The Pet Fund regularly advises animal-related nonprofits, shelters, rescue groups, and others working in animal rescue about nonprofit development and fundraising options. Our staff is always available to consult with serious nonprofits beginning the incorporation process or with established nonprofits who are in need of fundraising and development evaluation. The following suggestions may be helpful to those wishing to start their own animal-related nonprofit organization and may help those charities already formed to add to their fundraising goals and achievements.
For Start-Up Animal-Related Nonprofits
Books and resources: Your local library will have information available about nonprofit incorporation. There are many helpful books and resources to help with forming a new charity as well as grantwriting and fundraising assistance.
IRS website: The IRS has a comprehensive overview of the rules for nonprofits and the forms you will need to create and maintain your nonprofit. http://www.irs.gov/charities/index.html?navmenu=menu1
Free legal help: You may want to request assistance from a local law firm providing pro bono (or free) legal assistance to the community to help you through the incorporation process.
Professional seminars: Many organizations offer free or low-cost nonprofit instruction seminars around the country. This is often helpful for start-up organizations in developing goals for new charities as well as increasing fundraising and development skills. The Association for Fundraising Professionals offers ongoing seminars year round. http://www.afpnet.org/
Better Business Bureau: Your local BBB will have information available to nonprofits to help them establish professional standards for incorporation and reporting requirements. Ask your local bureau office for a list of nonprofit review guidelines to help you get started.
Attorney General/ Secretary of State: Each state’s AG and Secretary of State’s office will have a list of reporting requirements for nonprofit organizations. Contact your state’s office or review the website for a list of nonprofit reporting rules and guidelines.
Online giving: The Pet Fund recommends both JustGive and Network for Good as online giving resources for your website. These services enable your charity to receive online donations without having to pay credit card fees.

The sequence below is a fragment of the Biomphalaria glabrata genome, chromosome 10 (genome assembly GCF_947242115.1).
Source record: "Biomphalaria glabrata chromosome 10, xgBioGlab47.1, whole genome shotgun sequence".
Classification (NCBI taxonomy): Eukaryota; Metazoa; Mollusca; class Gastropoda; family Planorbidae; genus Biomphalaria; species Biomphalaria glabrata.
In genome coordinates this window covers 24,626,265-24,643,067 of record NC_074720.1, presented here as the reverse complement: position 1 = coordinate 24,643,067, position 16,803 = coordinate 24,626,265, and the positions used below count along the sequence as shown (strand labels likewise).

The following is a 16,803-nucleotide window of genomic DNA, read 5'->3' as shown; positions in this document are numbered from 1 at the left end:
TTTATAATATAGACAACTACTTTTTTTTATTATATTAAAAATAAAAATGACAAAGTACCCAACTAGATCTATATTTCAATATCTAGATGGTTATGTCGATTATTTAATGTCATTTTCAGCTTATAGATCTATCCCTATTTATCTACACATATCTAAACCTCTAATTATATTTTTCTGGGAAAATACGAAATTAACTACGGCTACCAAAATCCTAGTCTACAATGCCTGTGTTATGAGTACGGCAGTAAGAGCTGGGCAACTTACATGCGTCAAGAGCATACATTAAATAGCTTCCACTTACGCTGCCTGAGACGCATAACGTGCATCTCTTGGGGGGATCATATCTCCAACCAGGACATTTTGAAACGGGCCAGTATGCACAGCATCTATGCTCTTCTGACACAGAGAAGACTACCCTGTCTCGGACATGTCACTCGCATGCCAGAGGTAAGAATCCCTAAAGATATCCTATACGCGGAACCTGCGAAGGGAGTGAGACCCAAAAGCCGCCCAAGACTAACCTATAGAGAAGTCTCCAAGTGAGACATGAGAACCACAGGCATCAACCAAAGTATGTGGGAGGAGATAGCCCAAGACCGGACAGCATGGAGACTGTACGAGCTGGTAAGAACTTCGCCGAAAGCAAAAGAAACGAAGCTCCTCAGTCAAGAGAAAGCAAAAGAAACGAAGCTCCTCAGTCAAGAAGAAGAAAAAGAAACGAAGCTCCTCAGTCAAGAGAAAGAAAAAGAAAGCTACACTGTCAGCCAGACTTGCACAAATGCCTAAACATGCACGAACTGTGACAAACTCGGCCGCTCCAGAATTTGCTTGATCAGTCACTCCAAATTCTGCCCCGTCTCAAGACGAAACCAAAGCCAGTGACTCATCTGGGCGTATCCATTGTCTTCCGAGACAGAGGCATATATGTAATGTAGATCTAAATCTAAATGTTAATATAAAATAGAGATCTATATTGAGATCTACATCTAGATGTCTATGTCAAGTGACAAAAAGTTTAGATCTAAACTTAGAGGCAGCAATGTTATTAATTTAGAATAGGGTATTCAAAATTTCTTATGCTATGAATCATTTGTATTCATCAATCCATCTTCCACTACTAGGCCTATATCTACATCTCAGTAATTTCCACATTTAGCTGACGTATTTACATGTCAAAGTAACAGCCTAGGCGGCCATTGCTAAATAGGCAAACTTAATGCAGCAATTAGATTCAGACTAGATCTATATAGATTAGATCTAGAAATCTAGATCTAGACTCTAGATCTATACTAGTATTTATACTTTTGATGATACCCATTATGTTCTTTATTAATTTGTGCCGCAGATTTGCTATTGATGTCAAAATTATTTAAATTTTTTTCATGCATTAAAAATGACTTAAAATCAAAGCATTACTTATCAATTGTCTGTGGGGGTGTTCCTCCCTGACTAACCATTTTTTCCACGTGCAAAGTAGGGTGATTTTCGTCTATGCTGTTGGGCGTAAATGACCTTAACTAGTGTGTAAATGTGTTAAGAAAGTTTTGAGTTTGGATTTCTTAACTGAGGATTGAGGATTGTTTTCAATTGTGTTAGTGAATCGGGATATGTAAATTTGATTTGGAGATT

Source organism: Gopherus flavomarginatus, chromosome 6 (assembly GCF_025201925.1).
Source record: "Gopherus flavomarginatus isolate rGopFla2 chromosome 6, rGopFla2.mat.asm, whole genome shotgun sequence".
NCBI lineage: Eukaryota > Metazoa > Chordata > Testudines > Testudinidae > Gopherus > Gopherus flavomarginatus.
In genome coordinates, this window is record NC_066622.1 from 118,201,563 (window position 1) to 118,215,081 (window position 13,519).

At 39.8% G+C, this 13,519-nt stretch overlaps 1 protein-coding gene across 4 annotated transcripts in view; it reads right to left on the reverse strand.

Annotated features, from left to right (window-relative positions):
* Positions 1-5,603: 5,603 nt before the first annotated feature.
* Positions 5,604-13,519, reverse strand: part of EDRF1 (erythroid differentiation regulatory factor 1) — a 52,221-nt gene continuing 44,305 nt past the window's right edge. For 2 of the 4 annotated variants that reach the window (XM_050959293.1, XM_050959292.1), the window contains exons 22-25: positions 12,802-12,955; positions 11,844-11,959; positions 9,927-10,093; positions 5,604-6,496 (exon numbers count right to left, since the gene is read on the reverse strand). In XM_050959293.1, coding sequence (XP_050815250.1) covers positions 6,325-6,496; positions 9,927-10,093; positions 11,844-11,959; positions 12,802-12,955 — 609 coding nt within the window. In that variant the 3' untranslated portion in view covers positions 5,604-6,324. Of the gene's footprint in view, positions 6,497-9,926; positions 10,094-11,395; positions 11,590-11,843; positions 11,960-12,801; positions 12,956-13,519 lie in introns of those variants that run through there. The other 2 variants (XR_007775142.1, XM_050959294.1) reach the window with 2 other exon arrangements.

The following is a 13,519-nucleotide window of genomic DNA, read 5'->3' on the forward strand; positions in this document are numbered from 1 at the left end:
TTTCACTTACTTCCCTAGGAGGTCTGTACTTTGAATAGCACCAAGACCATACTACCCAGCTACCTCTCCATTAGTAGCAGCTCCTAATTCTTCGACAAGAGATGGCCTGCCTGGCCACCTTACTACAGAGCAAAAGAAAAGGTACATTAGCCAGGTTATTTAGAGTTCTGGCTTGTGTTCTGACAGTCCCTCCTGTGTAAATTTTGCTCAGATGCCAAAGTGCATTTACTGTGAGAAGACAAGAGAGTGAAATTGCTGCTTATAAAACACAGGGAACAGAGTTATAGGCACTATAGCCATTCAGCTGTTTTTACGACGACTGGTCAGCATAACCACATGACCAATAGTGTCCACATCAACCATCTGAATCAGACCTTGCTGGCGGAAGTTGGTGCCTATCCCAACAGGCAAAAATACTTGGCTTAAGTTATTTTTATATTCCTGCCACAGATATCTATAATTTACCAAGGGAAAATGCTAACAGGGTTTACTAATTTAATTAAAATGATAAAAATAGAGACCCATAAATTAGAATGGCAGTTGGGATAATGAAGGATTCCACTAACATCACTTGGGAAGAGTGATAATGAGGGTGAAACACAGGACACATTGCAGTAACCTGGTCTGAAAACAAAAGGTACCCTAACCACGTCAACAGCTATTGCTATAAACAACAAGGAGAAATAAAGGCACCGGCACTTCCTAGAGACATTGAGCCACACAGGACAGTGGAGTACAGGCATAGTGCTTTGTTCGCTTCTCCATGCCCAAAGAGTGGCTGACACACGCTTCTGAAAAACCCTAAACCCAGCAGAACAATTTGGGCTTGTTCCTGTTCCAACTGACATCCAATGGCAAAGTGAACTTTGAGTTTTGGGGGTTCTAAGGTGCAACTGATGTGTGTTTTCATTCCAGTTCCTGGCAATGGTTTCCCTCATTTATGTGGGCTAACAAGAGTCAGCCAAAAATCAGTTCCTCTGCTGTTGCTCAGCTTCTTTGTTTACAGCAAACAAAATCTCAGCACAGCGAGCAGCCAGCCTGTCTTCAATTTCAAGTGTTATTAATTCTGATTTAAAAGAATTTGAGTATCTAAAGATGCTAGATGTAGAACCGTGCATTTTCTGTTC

Network for Good: http://www1.networkforgood.org/
Facebook page: If you have not already done so, create a Facebook page for your website and highlight the work your nonprofit has already done, including your organization’s mission statement and fundraising goals. Increasingly, nonprofits are reaching new audiences through online sources, including Facebook. http://www.facebook.com/
Veterinary assistance: Your local vet (or multiple veterinarians in your area) may be willing to set up a collection box at their clinic’s front desk to benefit your organization. The most effective means of working with this potential funding source is to engage the clinic’s staff on an ongoing basis to ask clients to donate a dollar to your charity at the time the vet bill is paid. You will also need a photo or charity brochure, contact information about your charity, and a description of the veterinary care you need to have funded.
University veterinary teaching hospitals: Contacting the nearest university with a veterinary teaching hospital may be helpful to your organization on an ongoing basis. Vet students may be able to assist your organization with free or low cost medical care, depending on the school’s needs. Contact the veterinary department to discuss the university’s ongoing needs to determine what care might be available to provide to your organization. This may include spay and neuter surgeries or more unusual and difficult procedures.
Partnering with community organizations: For rescue groups in particular, partnering with other similar rescue organizations and/or shelters in your area is often a helpful strategy in terms of boosting fundraising potential. Reaching out to organizations in your area creates a network of support and heightens community awareness of your organizations’ mission.
The following links are good resources for animal rescue organizations. For additional information, feel free to contact The Pet Fund for consultation about your organization’s fundraising and development goals.
Humane Society of the United States: http://www.humanesociety.org//
American Society for the Prevention of Cruelty to Animals: http://www.aspca.org//
Maddie’s Fund: http://www.maddiesfund.org//
Banfield Charitable Trust: http://banfieldcharitabletrust.org/about-us/faqss
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